Early childhood education (ECE) is a controversial and contested field. Since the Progressive Era, debate has existed over what role federal, state, and local government agencies should play in providing families and their young children with access to ECE programs. Within the field itself, there are disputes over issues such as what type of care should be provided to children and their families, what type of training early childhood educators should possess, and what type of instruction should take place and at what age.
Even with a majority of mothers within the United States in the workforce and numerous scientific studies demonstrating the importance of the early years of a child’s life on later development and academic performance, society has yet to accept the idea that access to high-quality ECE programs should be a basic right for all children. A key reason for this is the patriarchal norms that dominate the American psyche. In general, society still defines the role of the mother as the primary caregiver of the child, and thus it is her responsibility to ensure that the child is cared for and ready to enter elementary school. Ideally, the mother is married and has husband who is able to support her and her child. While these images have been contested across numerous fronts, the nuclear family is still a key construct in federal policy and is used by many who oppose an expanding role of government into early childhood education.
I. A Definition of Early Childhood Education
II. The Status of Early Childhood Education within the United States
III. Government Support
IV. Making the Case for Further Government Support of ECE
V. Making the Case for Less Government Support of ECE
VI. Early Childhood Education from the Progressive Era to Today
B. Day Nurseries
C. Nursery Schools
D. The Federal Government Becomes Part of Early Childhood Education
E. Project Head Start
F. Standards for Early Childhood Education
A Definition of Early Childhood Education
The National Association for the Education of Young Children (NAEYC), the largest professional organization for early childhood educators, defines the early childhood years as those from birth through third grade, and thus this field of practice balances between systems of compulsory and noncompulsory schooling. This entry focuses on early childhood programs that serve children from birth through age five, including kindergarten.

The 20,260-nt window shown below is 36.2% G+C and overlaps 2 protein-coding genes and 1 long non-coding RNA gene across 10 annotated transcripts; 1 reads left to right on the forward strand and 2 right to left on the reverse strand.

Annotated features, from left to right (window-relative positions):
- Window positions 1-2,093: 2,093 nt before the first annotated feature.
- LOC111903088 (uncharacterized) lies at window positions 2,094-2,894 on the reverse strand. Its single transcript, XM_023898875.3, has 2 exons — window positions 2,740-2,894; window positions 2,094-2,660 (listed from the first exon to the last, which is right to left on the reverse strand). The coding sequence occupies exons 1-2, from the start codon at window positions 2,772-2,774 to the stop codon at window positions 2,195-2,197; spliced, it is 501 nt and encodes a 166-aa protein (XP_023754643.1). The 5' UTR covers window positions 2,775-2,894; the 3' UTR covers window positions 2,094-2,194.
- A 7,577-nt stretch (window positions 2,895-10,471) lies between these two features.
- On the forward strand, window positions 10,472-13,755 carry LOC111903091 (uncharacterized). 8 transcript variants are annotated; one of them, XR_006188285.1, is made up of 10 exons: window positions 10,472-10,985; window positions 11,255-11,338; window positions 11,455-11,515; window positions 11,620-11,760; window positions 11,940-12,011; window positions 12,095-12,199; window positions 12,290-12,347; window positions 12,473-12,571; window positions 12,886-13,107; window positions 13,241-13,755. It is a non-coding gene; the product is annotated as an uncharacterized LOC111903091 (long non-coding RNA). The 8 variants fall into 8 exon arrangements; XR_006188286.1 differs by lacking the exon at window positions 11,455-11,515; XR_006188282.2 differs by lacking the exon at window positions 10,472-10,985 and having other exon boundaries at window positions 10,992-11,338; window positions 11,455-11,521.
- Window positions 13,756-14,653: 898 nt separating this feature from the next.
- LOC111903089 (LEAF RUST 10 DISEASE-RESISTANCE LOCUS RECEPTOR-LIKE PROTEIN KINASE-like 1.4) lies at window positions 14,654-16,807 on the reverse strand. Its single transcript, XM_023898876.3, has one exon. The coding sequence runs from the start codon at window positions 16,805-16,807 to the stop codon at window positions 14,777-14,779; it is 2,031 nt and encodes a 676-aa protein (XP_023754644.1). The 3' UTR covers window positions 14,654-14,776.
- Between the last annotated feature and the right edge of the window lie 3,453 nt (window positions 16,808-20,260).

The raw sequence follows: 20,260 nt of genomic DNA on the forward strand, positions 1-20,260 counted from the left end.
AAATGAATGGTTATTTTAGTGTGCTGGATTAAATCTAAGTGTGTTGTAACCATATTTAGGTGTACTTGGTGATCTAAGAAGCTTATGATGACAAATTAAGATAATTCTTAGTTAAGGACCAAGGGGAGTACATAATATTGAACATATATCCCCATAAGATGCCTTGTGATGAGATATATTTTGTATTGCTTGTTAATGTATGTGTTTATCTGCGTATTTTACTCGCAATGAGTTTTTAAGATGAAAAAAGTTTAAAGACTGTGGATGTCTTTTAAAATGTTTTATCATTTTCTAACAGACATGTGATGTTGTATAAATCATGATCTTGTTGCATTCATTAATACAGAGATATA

The Status of Early Childhood Education within the United States
For children from birth through age five, early childhood services are offered through a patchwork system of care that includes public and private nonprofit agencies, religious organizations, corporations, for-profit enterprises, family child care providers, and public schools. Programs serve a range of ages, offer various types of services, and instill a range of curricula. For the most part, the early childhood community represents a fractured group of practitioners who are loosely coupled by licensure requirements that emphasize health, safety, and teacher and staff issues rather than academic expectations or curricula.
While the debate over the role of government support for ECE continues, federal, state, and local governments do provide some funding for early childhood services and programs. Federal support for ECE exists through three main funding sources: (1) providing funding for child care services as an incentive to mothers who receive public assistance and are trying to enter the labor force; (2) providing funding for or access to services such as Head Start to children whom governmental agencies deem to be at risk due to factors such as poverty, language status, developmental delays, psychological issues, or a combination of these factors; and (3) providing financial support to families and corporations through tax credits.
The passage of the Personal Responsibility and Work Opportunity Reconciliation Act in 1996 altered previous federal social services by mandating recipients to achieve particular goals and reducing the length of time they could receive support, which increased the need for early childhood services for these families. For instance, the Temporary Assistance for Needy Families block grant replaced programs such as Aid to Families with Dependent Children, provides states with funds that they are to use to assist families in taking care of their children at home, and provides child care for parents so that they can participate in job training. The Child Care and Development block grant provides funds to states to subsidize the child care expenses of low-income working parents, parents who are receiving training for work, and parents in school.
The most well known federally funded early childhood program is Head Start, which operates through the Department of Health and Human Services (DHHS). The DHHS directly funds local grantees to provide Head Start programs to promote children’s school readiness by enhancing their social and cognitive development. Head Start grantees are to offer children and their families’ educational, health, nutritional, social, and other services.
Finally, the federal government offers two types of tax credits: (1) the dependent care tax credit for families who use out-of-home ECE services (which began as the child care tax deduction in 1954 and converted to a child care tax credit in 1972) and (2) tax credits for employers who establish or provide access for their employees to child care services (which began in 1962).